English is slowly becoming the Lingua Franca in the world-which has its advantages and disadvantages. Lets revive and maintain the diaspora of other languages that are out there to. What I have decided is to use the resources and methods I have acquired in English Pedagogy and teach Bengali, French and Arabic. If my daughter can now produce the alphabet in English why then can she not become familiar with the morphemes of Arabic. After all it is all promoting literacy! When I was a child my older siblings would have to explain things to me in Bengali as I did not know English when I began school. I on the other hand I have to explain things in English as my daughters are not that familiar with Bengali.
I wonder if she is going to loose the ‘Bengali Literacy.’ I do not mean academically rather the politeness principles, the jokes, the cultural idioms etc. Similarly, not engaging with Arabic in the manner I had hoped will that give her a neurological disadvantage?(now theres something to thing about.) It all brings me back to the act of reading.
For now I will be taking small steps as I believe this will encourage my tiny little wonders more than completely blasting them with languages and then becoming stagnate.
I guess I wanted to share the surge of excitement I felt about the link to Islam.
A few months ago I was having a conversation with my sister in law. She said “do you know I read something?” I enquired what it was, she said “I came across a post on Instagram and it said ‘spend time with newborn children as they have spent the most time with God.” The words really struck me as I had been contemplating the ups and downs of motherhood (as you do and never stop.) I was feeling as though I had reached somewhat of a plato. On the one hand I am aware of the tantamount of blessings associated with motherhood, but at the same time there are other things I want to explore and aspirations I want to fulfil.
Then at the same time I do have the usual ‘mum guilt’ that accompanies me and I’m sure accompanies other mothers too. I think about the dichotomy and try and do a balancing act. It usual begins positively but I encounter obstacles sometimes and then it dissipates. Hearing this did give me a renewed vigour for motherhood. It was something small and I am not the type of person who seeks compliments or reassurance but having this perspective is nice at times. It helped me in that moment as it drew upon spirituality which is equally as important as anything else in parenting I believe.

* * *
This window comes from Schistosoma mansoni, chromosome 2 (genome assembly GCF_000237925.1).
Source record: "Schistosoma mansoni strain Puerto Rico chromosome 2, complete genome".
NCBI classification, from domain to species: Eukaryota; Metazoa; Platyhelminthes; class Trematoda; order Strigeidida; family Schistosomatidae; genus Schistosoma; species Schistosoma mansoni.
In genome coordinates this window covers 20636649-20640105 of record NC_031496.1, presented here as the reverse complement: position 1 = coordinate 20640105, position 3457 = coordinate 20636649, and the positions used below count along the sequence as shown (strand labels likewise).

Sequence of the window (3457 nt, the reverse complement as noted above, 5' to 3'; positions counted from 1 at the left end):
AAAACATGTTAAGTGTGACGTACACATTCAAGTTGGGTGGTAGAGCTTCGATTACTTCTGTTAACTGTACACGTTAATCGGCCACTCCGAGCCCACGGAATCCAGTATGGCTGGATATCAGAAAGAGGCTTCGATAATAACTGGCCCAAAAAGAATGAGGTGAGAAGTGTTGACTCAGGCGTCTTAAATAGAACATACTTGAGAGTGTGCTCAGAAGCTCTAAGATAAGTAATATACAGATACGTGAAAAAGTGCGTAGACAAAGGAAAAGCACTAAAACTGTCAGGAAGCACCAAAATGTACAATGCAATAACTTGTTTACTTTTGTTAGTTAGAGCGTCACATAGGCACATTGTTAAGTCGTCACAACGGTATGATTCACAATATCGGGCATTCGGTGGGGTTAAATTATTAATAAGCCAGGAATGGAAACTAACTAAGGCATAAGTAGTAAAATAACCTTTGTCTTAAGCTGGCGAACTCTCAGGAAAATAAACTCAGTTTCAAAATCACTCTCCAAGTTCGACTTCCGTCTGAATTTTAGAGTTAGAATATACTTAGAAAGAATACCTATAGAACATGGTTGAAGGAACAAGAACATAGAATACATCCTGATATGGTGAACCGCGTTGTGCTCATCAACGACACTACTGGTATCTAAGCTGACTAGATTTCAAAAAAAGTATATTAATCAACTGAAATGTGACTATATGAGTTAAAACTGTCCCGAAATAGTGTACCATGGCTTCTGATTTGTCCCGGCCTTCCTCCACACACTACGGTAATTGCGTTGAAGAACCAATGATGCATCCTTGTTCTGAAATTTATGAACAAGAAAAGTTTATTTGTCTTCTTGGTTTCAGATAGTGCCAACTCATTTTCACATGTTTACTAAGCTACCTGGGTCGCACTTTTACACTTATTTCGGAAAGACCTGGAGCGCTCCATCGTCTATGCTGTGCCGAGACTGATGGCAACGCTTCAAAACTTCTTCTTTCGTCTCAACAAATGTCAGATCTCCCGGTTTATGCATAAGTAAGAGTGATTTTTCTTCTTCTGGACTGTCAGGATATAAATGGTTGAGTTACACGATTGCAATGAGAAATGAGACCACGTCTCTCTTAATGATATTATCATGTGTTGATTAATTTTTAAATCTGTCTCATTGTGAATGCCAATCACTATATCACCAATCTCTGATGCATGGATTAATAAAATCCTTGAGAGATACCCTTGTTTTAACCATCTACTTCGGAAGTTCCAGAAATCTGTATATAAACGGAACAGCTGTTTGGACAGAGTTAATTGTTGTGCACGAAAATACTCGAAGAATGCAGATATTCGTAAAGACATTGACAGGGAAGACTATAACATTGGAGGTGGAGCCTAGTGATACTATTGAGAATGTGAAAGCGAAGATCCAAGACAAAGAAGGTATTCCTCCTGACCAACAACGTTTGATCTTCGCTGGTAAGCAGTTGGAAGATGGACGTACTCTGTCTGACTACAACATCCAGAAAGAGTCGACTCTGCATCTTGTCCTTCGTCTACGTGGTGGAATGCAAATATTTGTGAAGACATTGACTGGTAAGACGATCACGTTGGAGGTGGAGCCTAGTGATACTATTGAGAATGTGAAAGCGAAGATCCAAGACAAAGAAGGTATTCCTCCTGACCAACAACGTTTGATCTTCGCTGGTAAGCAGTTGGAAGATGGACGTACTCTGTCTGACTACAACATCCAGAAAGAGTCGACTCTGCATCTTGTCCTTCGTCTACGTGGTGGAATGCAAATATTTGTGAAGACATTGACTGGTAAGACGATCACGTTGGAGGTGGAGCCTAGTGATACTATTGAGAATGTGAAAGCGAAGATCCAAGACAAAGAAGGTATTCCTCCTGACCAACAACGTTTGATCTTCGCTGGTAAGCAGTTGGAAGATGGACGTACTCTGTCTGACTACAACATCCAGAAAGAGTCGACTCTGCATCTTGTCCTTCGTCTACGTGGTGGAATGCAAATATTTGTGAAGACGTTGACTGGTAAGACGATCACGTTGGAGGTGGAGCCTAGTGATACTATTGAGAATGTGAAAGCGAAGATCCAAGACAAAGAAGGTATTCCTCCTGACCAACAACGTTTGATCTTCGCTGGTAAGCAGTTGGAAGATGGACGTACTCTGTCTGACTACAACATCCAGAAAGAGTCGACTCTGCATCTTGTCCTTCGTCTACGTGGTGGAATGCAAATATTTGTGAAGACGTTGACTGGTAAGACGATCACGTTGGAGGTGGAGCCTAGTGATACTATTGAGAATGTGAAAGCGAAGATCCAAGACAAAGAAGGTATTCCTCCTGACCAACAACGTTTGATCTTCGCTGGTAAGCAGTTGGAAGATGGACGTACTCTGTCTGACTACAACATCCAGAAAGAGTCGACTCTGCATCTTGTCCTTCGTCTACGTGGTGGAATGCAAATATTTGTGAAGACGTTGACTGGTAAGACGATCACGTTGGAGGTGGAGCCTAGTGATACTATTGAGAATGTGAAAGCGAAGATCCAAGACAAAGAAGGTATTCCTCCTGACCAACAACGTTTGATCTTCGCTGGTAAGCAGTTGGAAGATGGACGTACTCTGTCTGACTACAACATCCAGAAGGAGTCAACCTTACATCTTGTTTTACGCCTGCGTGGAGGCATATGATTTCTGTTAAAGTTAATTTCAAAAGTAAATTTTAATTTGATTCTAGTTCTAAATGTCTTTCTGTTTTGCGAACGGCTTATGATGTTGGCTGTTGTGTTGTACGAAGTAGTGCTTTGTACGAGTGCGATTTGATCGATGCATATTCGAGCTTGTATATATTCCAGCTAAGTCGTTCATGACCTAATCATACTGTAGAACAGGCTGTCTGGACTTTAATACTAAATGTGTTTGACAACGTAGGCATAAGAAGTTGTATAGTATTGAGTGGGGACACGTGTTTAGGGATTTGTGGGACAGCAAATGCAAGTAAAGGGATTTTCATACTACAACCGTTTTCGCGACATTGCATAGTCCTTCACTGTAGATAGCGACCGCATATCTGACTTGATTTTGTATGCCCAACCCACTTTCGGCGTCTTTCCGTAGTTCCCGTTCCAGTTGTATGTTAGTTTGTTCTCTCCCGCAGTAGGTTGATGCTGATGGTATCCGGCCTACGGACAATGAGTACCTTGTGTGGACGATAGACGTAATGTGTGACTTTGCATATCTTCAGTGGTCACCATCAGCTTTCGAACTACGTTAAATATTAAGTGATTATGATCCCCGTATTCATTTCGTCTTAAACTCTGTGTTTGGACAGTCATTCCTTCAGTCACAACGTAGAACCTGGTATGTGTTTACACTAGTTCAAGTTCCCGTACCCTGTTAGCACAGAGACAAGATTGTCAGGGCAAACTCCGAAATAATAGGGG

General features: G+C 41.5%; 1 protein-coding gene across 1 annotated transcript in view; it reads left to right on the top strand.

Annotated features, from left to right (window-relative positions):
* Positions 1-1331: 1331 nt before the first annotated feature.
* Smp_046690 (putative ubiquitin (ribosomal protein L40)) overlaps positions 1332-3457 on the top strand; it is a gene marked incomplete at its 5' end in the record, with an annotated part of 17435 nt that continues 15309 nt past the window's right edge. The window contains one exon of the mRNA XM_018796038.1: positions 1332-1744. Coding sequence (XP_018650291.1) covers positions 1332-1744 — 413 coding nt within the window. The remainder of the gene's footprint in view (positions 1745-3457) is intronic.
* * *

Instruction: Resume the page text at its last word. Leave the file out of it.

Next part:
Are there any mothers who also feel like this please leave your comments below.
From young age I’ve loved writing, reading and studying. I’m a self confessed geek who enjoys note taking. I am someone who always carries notebooks and is drawn to stationary. The moment pen hits paper and you form words and your brain starts processing ideas is joyful for me. Growing up and being the daughter of first generation immigrants I was not read to *well not in the traditional way.* My parents were not heavily involved in my schooling as parents are now. BUT I was immersed in literacy and learning in a different way; which has had an impact on my desire to learn.
I have memories of creating things with my mum and transcribing things for my dad as soon as I learnt to read and write. It may not sound innovative or exciting, however at that time it felt like I was progressing as I was practicing things I had learnt at school. My parents were never told to do this it was just something they did naturally. I do not think they would think about this and give it any significance but these small things had an impact on the way I coded things in my brain. Being exposed to different languages at home also made a difference. At school we were taught in English. When we came home we spoke in Sylheti. We were taught to memorise in Arabic and then attended a Bengali school at the weekend where we learnt standard Bengali different to the vernacular dialect we spoke at home. In addition to this we would watch films in Hindi thereby being exposed to Urdu as well as both languages can be understood if only one language is knows. All of these different elements contributed to the passion I have for linguistics, literacy and study-which I am hoping my children also benefit from. However, it was never a conscious choice that was made to ‘boost’ our literacy skills.
I recall being told stories in our native language and imagining kings and queens in gowns. I would conceptualise their attire in our traditional cultural clothing. That would be saris draped across the main female protagonists and the male protagonists sporting Sherwani’s with brocaded cloaks and a turban on their heads.